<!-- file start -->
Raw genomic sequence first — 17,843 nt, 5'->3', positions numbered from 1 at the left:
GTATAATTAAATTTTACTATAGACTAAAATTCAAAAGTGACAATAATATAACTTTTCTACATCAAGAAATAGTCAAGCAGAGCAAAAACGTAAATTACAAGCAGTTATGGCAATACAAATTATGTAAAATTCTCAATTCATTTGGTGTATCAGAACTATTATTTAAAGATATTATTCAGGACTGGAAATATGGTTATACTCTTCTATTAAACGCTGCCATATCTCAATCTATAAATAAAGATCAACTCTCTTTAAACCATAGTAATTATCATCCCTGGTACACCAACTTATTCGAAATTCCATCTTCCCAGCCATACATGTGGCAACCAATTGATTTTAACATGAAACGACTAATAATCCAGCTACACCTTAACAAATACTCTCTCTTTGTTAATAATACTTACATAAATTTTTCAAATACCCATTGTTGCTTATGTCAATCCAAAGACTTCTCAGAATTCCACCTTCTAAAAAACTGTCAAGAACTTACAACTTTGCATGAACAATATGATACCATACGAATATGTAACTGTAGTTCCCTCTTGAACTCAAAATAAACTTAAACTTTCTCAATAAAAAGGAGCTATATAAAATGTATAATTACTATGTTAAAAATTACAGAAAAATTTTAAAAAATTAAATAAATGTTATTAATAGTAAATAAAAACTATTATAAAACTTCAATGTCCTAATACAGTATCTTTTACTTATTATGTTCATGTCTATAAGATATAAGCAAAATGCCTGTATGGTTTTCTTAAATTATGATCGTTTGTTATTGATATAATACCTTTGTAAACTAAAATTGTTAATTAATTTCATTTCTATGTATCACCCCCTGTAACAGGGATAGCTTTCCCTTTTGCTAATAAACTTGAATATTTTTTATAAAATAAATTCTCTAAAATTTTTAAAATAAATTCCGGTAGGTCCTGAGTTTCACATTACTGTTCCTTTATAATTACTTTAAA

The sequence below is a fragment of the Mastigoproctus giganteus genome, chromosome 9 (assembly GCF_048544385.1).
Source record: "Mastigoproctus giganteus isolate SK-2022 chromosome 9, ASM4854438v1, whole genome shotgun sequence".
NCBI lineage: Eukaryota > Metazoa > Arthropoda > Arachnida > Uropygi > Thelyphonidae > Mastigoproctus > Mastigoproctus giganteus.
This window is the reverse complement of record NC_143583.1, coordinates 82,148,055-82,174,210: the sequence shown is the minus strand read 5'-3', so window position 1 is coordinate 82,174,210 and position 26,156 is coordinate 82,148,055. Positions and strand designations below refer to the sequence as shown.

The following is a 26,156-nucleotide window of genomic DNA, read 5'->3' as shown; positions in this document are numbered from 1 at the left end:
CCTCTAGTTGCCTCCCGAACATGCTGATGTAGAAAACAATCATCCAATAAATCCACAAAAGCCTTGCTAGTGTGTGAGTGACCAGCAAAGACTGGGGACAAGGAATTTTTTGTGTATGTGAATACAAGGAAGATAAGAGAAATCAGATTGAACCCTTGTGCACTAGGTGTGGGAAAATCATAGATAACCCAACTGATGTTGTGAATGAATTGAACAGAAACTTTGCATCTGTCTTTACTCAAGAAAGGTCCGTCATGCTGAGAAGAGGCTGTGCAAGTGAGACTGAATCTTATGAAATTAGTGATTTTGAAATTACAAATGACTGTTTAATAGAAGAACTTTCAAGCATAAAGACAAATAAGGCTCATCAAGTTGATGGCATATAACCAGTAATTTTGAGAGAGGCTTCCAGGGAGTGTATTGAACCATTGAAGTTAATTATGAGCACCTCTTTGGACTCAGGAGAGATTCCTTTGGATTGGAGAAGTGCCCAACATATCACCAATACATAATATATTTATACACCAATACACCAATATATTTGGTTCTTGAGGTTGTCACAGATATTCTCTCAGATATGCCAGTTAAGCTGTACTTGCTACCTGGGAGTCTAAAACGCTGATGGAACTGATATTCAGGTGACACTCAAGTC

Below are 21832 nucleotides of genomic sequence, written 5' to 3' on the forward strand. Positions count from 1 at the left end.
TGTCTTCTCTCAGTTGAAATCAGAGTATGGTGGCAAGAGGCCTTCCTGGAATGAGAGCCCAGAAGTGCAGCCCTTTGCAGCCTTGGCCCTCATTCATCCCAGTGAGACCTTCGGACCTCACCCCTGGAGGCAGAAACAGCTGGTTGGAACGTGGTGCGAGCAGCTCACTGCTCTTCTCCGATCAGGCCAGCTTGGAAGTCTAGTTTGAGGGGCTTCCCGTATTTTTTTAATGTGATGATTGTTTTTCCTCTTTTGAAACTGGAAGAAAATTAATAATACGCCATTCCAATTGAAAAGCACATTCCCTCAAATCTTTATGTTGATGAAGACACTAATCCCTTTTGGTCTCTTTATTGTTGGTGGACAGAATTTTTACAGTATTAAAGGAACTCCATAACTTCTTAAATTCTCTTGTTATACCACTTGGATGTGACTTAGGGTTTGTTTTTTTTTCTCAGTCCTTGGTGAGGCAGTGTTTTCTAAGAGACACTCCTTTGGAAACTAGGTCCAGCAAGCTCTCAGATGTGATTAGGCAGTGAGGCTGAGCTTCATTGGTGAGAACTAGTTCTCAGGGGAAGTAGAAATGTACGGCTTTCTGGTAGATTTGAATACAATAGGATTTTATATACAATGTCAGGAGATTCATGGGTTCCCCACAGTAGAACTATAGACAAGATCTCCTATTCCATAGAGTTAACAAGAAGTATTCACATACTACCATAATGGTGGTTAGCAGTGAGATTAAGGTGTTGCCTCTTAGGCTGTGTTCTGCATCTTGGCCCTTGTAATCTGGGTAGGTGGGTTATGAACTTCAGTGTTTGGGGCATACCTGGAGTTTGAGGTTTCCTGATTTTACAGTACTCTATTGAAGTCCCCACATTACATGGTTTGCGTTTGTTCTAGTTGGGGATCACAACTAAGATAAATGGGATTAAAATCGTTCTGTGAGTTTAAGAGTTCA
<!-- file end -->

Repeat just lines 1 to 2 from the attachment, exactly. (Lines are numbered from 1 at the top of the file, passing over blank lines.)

Raw genomic sequence first — 17,843 nt, 5'->3', positions numbered from 1 at the left:
GTATAATTAAATTTTACTATAGACTAAAATTCAAAAGTGACAATAATATAACTTTTCTACATCAAGAAATAGTCAAGCAGAGCAAAAACGTAAATTACAAGCAGTTATGGCAATACAAATTATGTAAAATTCTCAATTCATTTGGTGTATCAGAACTATTATTTAAAGATATTATTCAGGACTGGAAATATGGTTATACTCTTCTATTAAACGCTGCCATATCTCAATCTATAAATAAAGATCAACTCTCTTTAAACCATAGTAATTATCATCCCTGGTACACCAACTTATTCGAAATTCCATCTTCCCAGCCATACATGTGGCAACCAATTGATTTTAACATGAAACGACTAATAATCCAGCTACACCTTAACAAATACTCTCTCTTTGTTAATAATACTTACATAAATTTTTCAAATACCCATTGTTGCTTATGTCAATCCAAAGACTTCTCAGAATTCCACCTTCTAAAAAACTGTCAAGAACTTACAACTTTGCATGAACAATATGATACCATACGAATATGTAACTGTAGTTCCCTCTTGAACTCAAAATAAACTTAAACTTTCTCAATAAAAAGGAGCTATATAAAATGTATAATTACTATGTTAAAAATTACAGAAAAATTTTAAAAAATTAAATAAATGTTATTAATAGTAAATAAAAACTATTATAAAACTTCAATGTCCTAATACAGTATCTTTTACTTATTATGTTCATGTCTATAAGATATAAGCAAAATGCCTGTATGGTTTTCTTAAATTATGATCGTTTGTTATTGATATAATACCTTTGTAAACTAAAATTGTTAATTAATTTCATTTCTATGTATCACCCCCTGTAACAGGGATAGCTTTCCCTTTTGCTAATAAACTTGAATATTTTTTATAAAATAAATTCTCTAAAATTTTTAAAATAAATTCCGGTAGGTCCTGAGTTTCACATTACTGTTCCTTTATAATTACTTTAAA